The Earl E. Bakken Center for Spirituality & Healing (CSH), a Consortium member, has been awarded the first phase of an $11.2 million grant from the National Institutes of Health (NIH) to study non-drug approaches to chronic low back pain, which could lead to reduced opioid use. Funding will support a Clinical Coordinating Center at the University of Minnesota and the University of Pittsburgh for a national multi-site clinical trial examining the effectiveness of spinal manipulation therapies (SMT) and supported self-management (SSM) compared to usual medical care. An additional $2.8 million was allocated for a Data Coordinating Center (DCC) at the University of Washington. “Identifying effective management and prevention strategies for back pain is a huge challenge,” said lead investigator Gert Bronfort, DC, PhD. “By examining promising, safe and accessible non-drug treatments . . . we hope to prevent acute low back pain from becoming chronic and to reduce over-reliance on medications and unnecessary surgeries.” According to the World Health Organization, low back pain is the leading cause of disability worldwide. One study of back patients in the Journal of the American Board of Family Medicine found more than half of the patients used opioids to treat pain.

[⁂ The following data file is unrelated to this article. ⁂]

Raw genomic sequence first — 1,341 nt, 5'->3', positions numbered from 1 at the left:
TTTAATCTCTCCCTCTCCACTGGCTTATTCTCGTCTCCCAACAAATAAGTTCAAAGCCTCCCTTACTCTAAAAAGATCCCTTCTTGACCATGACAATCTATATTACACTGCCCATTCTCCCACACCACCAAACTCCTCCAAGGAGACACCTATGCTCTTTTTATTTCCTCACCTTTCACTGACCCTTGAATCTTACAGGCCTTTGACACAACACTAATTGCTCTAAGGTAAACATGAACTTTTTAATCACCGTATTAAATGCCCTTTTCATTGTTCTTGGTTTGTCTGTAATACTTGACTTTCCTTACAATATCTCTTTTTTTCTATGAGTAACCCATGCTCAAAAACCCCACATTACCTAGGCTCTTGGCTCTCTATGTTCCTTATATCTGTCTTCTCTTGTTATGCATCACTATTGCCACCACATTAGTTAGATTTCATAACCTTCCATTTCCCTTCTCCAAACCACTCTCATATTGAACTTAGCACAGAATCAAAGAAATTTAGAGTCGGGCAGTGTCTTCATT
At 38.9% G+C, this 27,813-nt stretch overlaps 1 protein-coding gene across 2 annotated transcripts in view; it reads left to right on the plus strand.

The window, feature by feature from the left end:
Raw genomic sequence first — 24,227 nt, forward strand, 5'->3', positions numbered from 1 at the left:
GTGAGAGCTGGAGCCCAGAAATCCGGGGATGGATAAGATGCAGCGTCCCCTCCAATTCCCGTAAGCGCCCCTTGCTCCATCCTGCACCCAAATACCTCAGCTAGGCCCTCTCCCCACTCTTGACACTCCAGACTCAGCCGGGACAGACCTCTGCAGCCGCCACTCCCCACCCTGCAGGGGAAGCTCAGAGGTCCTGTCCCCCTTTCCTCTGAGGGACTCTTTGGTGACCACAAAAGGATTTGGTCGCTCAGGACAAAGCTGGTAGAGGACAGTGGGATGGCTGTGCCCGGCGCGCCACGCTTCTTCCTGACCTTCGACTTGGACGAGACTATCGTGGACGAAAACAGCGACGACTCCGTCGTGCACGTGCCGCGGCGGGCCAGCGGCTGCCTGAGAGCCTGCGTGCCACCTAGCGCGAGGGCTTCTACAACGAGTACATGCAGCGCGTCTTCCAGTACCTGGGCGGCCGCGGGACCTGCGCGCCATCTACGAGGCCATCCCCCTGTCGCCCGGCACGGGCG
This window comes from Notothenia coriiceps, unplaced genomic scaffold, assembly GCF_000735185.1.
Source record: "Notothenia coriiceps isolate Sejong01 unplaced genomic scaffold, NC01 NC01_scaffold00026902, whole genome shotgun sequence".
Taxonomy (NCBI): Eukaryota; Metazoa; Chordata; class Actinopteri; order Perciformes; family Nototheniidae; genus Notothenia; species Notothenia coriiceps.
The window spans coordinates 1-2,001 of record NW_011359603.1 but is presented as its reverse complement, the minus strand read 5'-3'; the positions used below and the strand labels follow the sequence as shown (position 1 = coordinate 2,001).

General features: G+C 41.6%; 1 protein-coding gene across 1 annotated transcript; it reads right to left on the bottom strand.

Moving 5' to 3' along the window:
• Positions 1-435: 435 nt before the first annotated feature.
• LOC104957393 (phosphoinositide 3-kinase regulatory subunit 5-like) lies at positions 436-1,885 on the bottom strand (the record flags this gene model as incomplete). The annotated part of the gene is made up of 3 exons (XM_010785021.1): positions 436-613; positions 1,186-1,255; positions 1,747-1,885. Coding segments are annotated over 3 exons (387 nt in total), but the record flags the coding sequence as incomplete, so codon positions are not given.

This grant was awarded to the Center for Bioethics and Joint Degree Program in Law, Health & the Life Sciences to complete a comprehensive investigation of the ethical, legal, and policy issues in the use of genetic information in private and public disability insurance and to recommend policies based on the findings.